Well, what the Patriots did, of course, with all of this new confidence and collegiate kind of spirit that has been given to them by Head Coach Chuck Fairbanks, was once again unleash the throwing arm and savvy of Quarterback Jim Plunkett; the unnerving speed and psssst of Running Back Micro-Mini-Marvy-Mack Herron; the good hands and stimulating antics of Reggie Rucker, the pass catcher; and the swarming gnat-like defense of a bunch of unknown gypsies culled from waiver lists, the 14th round of drafts and the exotic world of free agents. The Patriots were so certain of what they could do against Baltimore that they hopped up and down, clapping their hands, before the pregame introductions. Then, one by one, led by Rucker, they aroused the crowd by trotting out with their fists raised in the air. College kids, right?
"I like to get 'em stirred up," said Rucker later. "If you get yourself stirred up, the other team might get the idea you're ready to pounce on 'em early."
But pros don't act like that, he was told.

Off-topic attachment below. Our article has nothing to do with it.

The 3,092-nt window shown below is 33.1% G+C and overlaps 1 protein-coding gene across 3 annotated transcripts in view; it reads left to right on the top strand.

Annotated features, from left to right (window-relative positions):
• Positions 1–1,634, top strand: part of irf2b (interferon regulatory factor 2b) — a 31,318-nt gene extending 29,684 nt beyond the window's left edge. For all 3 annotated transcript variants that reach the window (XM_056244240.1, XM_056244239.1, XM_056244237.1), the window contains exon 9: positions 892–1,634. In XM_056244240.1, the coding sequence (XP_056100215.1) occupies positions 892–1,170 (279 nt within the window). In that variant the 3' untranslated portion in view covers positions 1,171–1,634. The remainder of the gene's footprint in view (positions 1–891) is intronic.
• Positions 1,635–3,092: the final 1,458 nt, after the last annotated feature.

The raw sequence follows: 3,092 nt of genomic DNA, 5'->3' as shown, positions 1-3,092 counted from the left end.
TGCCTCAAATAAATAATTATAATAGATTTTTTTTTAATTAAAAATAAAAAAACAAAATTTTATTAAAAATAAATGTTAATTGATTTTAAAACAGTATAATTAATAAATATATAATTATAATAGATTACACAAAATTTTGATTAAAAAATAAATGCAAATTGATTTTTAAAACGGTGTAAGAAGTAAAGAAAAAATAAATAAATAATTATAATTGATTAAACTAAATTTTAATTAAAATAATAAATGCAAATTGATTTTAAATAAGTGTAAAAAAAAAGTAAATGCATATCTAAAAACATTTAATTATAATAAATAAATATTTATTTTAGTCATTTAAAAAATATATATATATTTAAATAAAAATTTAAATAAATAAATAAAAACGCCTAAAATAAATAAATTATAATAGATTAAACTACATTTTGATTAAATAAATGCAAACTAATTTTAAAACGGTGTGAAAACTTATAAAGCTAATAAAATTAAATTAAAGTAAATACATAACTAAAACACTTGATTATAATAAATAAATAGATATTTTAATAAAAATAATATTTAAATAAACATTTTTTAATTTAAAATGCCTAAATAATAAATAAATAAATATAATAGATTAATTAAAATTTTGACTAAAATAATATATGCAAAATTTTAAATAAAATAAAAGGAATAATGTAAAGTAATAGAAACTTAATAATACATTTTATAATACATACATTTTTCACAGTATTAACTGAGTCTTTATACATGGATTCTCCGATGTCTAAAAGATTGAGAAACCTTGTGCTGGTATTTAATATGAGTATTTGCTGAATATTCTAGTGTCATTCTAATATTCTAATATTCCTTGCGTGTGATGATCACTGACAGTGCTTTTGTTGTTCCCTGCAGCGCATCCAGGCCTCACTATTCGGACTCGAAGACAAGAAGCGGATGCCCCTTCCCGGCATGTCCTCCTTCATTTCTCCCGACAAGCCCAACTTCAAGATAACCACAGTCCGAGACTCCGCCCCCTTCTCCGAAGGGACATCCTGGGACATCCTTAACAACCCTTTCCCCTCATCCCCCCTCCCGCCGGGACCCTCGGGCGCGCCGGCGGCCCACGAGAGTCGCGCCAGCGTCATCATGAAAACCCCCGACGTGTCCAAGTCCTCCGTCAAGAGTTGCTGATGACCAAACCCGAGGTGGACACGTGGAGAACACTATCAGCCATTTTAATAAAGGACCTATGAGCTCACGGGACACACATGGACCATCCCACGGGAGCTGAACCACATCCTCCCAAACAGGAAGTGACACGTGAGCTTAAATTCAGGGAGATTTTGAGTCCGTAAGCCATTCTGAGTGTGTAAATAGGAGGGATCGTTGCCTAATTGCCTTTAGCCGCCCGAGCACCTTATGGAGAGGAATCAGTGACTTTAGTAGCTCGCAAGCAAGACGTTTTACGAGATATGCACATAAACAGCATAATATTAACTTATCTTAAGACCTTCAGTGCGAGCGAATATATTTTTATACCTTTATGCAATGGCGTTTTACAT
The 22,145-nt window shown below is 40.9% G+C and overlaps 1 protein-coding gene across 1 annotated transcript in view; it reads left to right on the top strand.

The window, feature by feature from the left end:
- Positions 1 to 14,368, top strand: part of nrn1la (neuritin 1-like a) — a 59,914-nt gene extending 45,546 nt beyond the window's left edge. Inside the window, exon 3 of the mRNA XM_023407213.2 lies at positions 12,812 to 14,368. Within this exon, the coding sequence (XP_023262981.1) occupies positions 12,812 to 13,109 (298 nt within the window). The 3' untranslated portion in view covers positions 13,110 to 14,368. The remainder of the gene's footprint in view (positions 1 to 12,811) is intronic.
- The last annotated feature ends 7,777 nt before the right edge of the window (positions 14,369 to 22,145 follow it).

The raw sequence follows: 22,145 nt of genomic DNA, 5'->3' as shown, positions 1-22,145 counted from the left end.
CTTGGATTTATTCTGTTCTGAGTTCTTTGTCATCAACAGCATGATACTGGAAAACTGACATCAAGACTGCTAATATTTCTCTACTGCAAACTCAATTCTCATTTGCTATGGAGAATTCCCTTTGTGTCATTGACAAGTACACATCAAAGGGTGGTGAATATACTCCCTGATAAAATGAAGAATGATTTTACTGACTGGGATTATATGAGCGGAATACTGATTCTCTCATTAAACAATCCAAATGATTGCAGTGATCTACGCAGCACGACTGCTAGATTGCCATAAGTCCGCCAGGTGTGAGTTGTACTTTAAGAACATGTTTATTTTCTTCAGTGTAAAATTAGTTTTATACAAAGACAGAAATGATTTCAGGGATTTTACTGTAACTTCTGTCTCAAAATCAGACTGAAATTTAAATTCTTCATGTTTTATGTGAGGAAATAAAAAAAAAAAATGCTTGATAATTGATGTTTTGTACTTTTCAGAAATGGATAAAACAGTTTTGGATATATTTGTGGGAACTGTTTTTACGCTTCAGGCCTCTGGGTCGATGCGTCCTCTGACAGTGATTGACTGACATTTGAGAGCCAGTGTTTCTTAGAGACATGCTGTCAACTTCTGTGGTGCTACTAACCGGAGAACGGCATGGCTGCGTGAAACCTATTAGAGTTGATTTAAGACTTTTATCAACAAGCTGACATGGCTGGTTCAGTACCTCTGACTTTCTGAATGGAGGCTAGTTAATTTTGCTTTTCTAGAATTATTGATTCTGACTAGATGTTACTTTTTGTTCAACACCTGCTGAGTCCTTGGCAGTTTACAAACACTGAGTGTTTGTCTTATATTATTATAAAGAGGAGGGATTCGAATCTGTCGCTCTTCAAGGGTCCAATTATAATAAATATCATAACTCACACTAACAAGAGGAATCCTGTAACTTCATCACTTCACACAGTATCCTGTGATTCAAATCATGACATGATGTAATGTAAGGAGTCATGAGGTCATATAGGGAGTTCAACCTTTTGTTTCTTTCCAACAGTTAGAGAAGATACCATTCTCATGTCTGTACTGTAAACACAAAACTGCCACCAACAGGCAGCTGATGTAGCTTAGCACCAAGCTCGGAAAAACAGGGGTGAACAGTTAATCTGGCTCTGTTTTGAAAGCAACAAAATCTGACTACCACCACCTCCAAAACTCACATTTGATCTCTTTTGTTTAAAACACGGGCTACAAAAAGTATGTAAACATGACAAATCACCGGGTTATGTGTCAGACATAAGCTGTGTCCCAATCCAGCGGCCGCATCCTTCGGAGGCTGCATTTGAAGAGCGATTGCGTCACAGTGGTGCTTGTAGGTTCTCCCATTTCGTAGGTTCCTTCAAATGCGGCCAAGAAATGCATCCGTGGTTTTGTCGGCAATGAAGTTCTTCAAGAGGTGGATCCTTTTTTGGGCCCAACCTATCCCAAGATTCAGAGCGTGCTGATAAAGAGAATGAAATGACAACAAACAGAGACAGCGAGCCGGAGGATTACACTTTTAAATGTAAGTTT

"Maybe that's wrong," he said. "Maybe that's something that needs to change. We're playing with enthusiasm and we're having fun."
It was particularly fun on the game's third play from scrimmage. Plunkett, who read the Colt defense like the funny papers all day long, called a beautiful pass pattern known intimately to the Patriots as "142 DIG," whatever that means. Plunkett read the Colt blitz, which told him Rucker had some poor soul one-on-one and would beat him deep. Center Bill Lenkaitis and Fullback Sam Cunningham picked up the blitz, the way centers and fullbacks should. Plunkett pitched one of those nifty bombs of his, and as it hung in the clear autumn air everybody knew it was going to find the hands of Reggie Rucker, who had outdistanced Colt Cornerback Doug Nettles and was streaking for the town commons of Foxboro, and that this was going to be a 69-yard touchdown play.
Poor Baltimore was doomed.
A few minutes later Plunkett saw the Colt defense set up just perfect for a double-reverse end-around, and Darryl Stingley did a minuet behind Lenkaitis and swept 23 yards for a touchdown. The Colts could be fooled any number of ways.